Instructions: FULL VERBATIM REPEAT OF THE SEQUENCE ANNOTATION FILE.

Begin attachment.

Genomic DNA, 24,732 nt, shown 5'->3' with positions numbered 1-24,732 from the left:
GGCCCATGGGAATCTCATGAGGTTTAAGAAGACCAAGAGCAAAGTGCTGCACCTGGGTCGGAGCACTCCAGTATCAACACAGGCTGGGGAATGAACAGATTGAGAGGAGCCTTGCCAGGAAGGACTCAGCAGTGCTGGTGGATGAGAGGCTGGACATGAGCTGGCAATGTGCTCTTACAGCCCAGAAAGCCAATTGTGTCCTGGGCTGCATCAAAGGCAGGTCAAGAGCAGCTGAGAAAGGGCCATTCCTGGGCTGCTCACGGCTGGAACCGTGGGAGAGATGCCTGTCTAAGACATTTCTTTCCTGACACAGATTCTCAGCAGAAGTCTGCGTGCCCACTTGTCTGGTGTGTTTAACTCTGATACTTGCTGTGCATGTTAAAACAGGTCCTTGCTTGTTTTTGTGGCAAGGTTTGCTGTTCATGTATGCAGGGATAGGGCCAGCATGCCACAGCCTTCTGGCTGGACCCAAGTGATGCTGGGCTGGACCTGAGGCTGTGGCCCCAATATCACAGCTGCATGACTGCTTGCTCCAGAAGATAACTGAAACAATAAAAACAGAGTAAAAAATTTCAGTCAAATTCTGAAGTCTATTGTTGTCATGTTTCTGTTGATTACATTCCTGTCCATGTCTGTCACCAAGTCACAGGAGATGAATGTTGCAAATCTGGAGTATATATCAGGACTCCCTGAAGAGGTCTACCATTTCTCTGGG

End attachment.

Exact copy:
Genomic DNA, 24,732 nt, shown 5'->3' with positions numbered 1-24,732 from the left:
GGCCCATGGGAATCTCATGAGGTTTAAGAAGACCAAGAGCAAAGTGCTGCACCTGGGTCGGAGCACTCCAGTATCAACACAGGCTGGGGAATGAACAGATTGAGAGGAGCCTTGCCAGGAAGGACTCAGCAGTGCTGGTGGATGAGAGGCTGGACATGAGCTGGCAATGTGCTCTTACAGCCCAGAAAGCCAATTGTGTCCTGGGCTGCATCAAAGGCAGGTCAAGAGCAGCTGAGAAAGGGCCATTCCTGGGCTGCTCACGGCTGGAACCGTGGGAGAGATGCCTGTCTAAGACATTTCTTTCCTGACACAGATTCTCAGCAGAAGTCTGCGTGCCCACTTGTCTGGTGTGTTTAACTCTGATACTTGCTGTGCATGTTAAAACAGGTCCTTGCTTGTTTTTGTGGCAAGGTTTGCTGTTCATGTATGCAGGGATAGGGCCAGCATGCCACAGCCTTCTGGCTGGACCCAAGTGATGCTGGGCTGGACCTGAGGCTGTGGCCCCAATATCACAGCTGCATGACTGCTTGCTCCAGAAGATAACTGAAACAATAAAAACAGAGTAAAAAATTTCAGTCAAATTCTGAAGTCTATTGTTGTCATGTTTCTGTTGATTACATTCCTGTCCATGTCTGTCACCAAGTCACAGGAGATGAATGTTGCAAATCTGGAGTATATATCAGGACTCCCTGAAGAGGTCTACCATTTCTCTGGG